Tonight is going to be fin box night, and I was wondering if there are any > pitfalls to watch out for? Also, when using cabosil, does it have any > other property other than colouring and thickening? In other words, could > you just use a pigment with lam resin?>>> Cheers guys Peaman (nearly there now)!!>>> P.s I don’t know whether any of you guys have surfed over here in the U.K > but it sometimes a bit hit and miss. However, one of my favourite breaks > is going off today, thought you might like to check it out - > www.croydesurfcam.com Have fun!! Instead of cabosil I would advise you to use a mixture of resin,pigment,and milled fibers. Maybe a piece of fiberglass in the bottom of routered hole but not wrapped around the box.Aloha Kokua

a big hint dont put your router back on the board between cuts without taking the lock off! ive done that before! made a nice hole in the board! good luck

…Mike d…You don’t have to slow tack it,but it’s cooler and will adhere better,and the filler will chain react the slower tack anyway.As far as the glass thing goes,I tack it to the sides(just to the sides not the bottom) of the hole not touching the box,this makes the routed hole tougher than sh*t,and have yet to have one come back.As far as the Cabocel controversy goes, you can use it or lose it,just don’t use goobs of it to thicken the resin,just enough to make a pasty-er mix…oh yeah squeegy…a popcycle stick.The tack should be thick ,but naturally,by evaporating the styrene out of the resin,not adding filler.The glass will stay tacked to the walls of the hole but will allow fibers to float out to the box ,mixing with the fill.get it? …Kokua…I’ve been using a mix of either milled glass, DE(A Noodle discovery),(which is a natural glass and works just as well as milled glass,a little dirty,but the pigment covers that right up),or my discovery,milled diaper filler.It could also be a combo of these things in lam resin,with a hint of pigment and cabocel to give it a good bind.It’s tough as all get out!Herb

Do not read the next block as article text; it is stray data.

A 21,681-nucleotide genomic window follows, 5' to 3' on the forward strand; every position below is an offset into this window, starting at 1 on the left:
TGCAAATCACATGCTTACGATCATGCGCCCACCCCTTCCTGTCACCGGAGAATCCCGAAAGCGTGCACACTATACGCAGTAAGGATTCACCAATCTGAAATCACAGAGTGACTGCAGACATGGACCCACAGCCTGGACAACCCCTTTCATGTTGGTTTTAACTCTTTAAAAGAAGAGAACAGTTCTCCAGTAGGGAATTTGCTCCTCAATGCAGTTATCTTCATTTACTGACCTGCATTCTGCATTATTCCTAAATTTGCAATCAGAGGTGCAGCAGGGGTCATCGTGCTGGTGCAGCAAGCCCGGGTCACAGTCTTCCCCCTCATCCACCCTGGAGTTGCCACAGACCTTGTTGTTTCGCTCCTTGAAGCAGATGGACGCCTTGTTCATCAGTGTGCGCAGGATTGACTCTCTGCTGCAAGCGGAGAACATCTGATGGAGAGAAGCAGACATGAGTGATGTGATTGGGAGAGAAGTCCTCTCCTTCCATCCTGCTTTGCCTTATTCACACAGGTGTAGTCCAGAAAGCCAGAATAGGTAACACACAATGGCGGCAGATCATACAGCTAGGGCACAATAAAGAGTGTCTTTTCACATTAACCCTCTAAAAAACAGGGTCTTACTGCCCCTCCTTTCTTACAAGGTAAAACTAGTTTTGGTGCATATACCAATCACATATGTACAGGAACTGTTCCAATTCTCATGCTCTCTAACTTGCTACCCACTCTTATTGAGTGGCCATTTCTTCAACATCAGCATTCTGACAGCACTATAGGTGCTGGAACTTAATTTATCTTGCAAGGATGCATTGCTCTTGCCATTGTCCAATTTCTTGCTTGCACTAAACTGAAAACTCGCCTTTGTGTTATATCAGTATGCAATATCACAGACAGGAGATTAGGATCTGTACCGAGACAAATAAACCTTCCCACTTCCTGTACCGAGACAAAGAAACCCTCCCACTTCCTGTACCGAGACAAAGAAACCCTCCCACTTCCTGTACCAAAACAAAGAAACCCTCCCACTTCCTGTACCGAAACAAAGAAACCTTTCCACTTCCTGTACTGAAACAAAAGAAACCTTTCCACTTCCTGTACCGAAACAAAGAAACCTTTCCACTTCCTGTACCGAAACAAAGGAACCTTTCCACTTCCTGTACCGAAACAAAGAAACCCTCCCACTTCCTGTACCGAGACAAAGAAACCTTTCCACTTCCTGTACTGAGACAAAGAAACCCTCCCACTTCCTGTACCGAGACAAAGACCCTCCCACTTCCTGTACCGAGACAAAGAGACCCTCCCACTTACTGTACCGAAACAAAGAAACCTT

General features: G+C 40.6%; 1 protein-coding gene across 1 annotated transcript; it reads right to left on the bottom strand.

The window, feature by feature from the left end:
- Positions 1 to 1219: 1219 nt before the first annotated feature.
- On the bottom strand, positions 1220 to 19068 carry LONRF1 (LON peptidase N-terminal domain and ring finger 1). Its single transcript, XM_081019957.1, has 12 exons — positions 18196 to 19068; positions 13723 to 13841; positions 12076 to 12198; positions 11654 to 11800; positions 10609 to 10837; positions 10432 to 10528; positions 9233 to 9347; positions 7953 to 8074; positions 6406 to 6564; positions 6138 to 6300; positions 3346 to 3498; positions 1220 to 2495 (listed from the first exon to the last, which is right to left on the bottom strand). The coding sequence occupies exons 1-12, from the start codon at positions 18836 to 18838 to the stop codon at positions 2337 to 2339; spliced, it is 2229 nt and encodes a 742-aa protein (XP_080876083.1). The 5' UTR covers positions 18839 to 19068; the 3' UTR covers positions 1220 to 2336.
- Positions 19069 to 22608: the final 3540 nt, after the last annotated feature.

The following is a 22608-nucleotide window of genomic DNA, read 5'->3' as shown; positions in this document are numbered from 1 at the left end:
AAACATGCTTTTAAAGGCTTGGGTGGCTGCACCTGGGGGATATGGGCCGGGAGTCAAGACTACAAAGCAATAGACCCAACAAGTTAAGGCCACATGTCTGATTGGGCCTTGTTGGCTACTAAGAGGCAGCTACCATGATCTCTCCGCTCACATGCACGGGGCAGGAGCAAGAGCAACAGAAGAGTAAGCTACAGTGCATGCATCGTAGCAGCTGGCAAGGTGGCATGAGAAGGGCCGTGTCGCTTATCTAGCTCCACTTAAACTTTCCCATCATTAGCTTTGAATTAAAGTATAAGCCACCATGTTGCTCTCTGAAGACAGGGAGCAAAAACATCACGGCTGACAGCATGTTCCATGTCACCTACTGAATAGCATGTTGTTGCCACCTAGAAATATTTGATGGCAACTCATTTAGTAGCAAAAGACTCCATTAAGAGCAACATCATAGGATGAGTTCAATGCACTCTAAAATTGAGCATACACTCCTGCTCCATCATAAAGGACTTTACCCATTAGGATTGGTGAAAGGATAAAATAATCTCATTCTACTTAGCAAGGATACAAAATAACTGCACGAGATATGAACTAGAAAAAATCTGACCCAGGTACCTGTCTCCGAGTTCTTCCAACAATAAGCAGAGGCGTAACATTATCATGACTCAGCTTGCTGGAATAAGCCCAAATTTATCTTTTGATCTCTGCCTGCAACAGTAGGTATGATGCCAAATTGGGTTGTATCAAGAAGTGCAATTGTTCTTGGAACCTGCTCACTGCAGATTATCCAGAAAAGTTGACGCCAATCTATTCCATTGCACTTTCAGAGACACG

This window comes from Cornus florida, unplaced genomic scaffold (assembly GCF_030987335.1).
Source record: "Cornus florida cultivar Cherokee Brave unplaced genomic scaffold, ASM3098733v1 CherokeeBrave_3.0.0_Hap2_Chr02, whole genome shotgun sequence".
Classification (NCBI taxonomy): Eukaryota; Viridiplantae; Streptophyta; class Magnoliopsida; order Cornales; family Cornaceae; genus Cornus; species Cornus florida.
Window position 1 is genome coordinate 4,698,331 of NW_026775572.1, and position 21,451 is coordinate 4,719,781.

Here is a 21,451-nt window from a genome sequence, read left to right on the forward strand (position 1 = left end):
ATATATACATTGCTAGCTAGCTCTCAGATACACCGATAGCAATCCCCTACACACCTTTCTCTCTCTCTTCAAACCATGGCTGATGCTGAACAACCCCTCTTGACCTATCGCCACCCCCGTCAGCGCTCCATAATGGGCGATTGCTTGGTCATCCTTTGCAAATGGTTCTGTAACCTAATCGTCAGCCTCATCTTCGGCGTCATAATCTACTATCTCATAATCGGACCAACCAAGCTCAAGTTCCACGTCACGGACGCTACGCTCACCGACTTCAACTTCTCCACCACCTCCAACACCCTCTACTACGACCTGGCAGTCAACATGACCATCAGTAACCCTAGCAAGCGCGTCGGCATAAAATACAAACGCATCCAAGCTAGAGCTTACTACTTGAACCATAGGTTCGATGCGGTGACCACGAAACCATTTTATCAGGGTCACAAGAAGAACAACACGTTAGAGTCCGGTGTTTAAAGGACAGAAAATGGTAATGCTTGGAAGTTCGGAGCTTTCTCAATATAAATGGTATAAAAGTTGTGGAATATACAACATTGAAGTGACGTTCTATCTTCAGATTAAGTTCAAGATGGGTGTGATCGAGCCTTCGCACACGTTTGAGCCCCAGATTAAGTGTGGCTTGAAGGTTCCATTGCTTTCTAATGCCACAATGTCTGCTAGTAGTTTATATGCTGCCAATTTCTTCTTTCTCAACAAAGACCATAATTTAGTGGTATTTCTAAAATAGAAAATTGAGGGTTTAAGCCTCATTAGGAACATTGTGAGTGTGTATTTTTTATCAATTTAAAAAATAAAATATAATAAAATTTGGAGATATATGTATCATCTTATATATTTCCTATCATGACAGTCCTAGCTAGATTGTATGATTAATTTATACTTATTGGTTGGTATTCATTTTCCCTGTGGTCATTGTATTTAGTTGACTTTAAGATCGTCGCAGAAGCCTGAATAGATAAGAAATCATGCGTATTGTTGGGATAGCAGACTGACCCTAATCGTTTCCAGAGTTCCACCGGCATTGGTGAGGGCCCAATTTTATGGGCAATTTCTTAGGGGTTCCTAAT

what happens if you use sanding resin to fill in the seam? if using lam. resin, won’t it smear or discolor when grinding down the box?

what happens if you use sanding resin to fill in the seam? if using lam. > resin, won’t it smear or discolor when grinding down the box? …naw it’s too thick…but you can brush a little clear hotcoat over the residual before sanding.Herb…don’t use sanding resin.It can cause dislocation of the box.Herb

i had problems on my last box when i grinded it down. i used an angle grinder w/ a 50 disc to take out the heavy spots. then i switched to 80 to smooth it out. some parts were uneven and rough looking. what’s a good way to sand the box down smooth? need some suggestions

i had problems on my last box when i grinded it down. i used an angle > grinder w/ a 50 disc to take out the heavy spots. then i switched to 80 to > smooth it out. some parts were uneven and rough looking. what’s a good way > to sand the box down smooth? need some suggestions practice…or…you can put a few layers of tape around the area,and sand with a rough grit like 40,then when you hit the tape and just punch thru it,remove the tape and switch to 80.Herb